Mark failed in his mission, but I never really took his statement seriously. It was fun just chatting with him when I was logged into his bulletin board, and he was always planning get togethers (GTs as we called them back then). I attended one in his tiny one room basement apartment. A vampire movie marathon, with people dropping in and out all day and into the night. We tried making Jello shots, but they didn’t set and an attempt use the freezer to speed up the process just made a weird vodka infused slush. Mark was a lot of fun and everyone like being around him. He was the first person I knew who had his own place, and he had this VCR with a remote that had this awesome wheel on it for fast forward, reverse or frame by frame advance. I wanted one exactly like it. Truth be told, I wanted to be more like Mark. He had an awesome place, he had loads of friends and an easy self confidence that I envied.

I chatted with him as the Christmas break started and asked him what his plans were. He was going to New York to visit friends for New Years eve (which sounded amazing) but had no plans for Christmas. I told him to have fun and said we’d talk again in the new year. After our conversation I thought about inviting him over for Christmas diner. My parents would not have minded, my mother would have been thrilled. The more people the better they would have thought.

When school started back up in January, a friend who had been in the Psychology class with us asked if I had heard about Mark. He had been killed when he stepped in front of a train.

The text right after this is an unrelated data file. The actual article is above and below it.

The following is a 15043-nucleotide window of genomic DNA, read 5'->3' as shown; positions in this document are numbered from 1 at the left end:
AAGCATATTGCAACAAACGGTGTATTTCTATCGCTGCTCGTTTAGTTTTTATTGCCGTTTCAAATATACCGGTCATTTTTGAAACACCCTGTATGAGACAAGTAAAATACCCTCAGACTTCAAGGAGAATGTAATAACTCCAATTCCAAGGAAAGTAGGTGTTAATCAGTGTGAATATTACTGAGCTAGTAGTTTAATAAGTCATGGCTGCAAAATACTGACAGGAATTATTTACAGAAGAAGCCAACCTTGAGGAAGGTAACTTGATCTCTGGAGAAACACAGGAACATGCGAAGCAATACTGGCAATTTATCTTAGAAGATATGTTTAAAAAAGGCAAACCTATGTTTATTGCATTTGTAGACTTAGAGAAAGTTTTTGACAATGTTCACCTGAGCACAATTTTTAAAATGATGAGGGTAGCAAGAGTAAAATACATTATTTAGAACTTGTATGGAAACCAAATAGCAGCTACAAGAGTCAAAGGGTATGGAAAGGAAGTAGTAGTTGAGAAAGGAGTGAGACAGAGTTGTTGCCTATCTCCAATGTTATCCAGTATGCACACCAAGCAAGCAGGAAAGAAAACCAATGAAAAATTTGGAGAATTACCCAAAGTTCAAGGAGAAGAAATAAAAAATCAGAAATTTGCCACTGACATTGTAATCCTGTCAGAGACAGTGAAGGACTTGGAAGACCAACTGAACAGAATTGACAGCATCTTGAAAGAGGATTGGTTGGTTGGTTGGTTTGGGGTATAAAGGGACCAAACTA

At the funeral I found out that there was no dispute it had been a suicide. Mark had been struggling with sever depression for years. He lived on his own because he did not get along with his family. All the friends I thought he had, the majority were like me, not actually very close to him.

No matter how together someone appears to be, we don’t really know what is going on inside their head unless we talk to them. I wish I had invited him to Christmas dinner. Realistically, I know now that when someone is in so much pain that they see suicide as their only way to end it, one diner with a strange family most likely would not have changed anything… but it might have.

It’s important to talk to the people we care about. It’s not all on them to reach out, because sometimes they can’t. Their illness just won’t let them. That’s something I’ve learned as I got older. You need to make sure people know they can talk to you. Not just about the things we have in common, or to complain about politics, but to let each other know they have someone they can turn to for help. Someone who won’t judge, and although they may not have the answers, will give them the support they need to help find them.

Every year Bell sponsors “Let’s Talk” day to raise awareness of mental health issues, promote resources that are available and to raise money for mental health initiatives.

If you are in crisis, please reach out to someone who can help.

You can even contact me. Even if we’ve drifted apart, talk every day or are complete strangers. Sometimes it helps just to have a friendly person to unload on.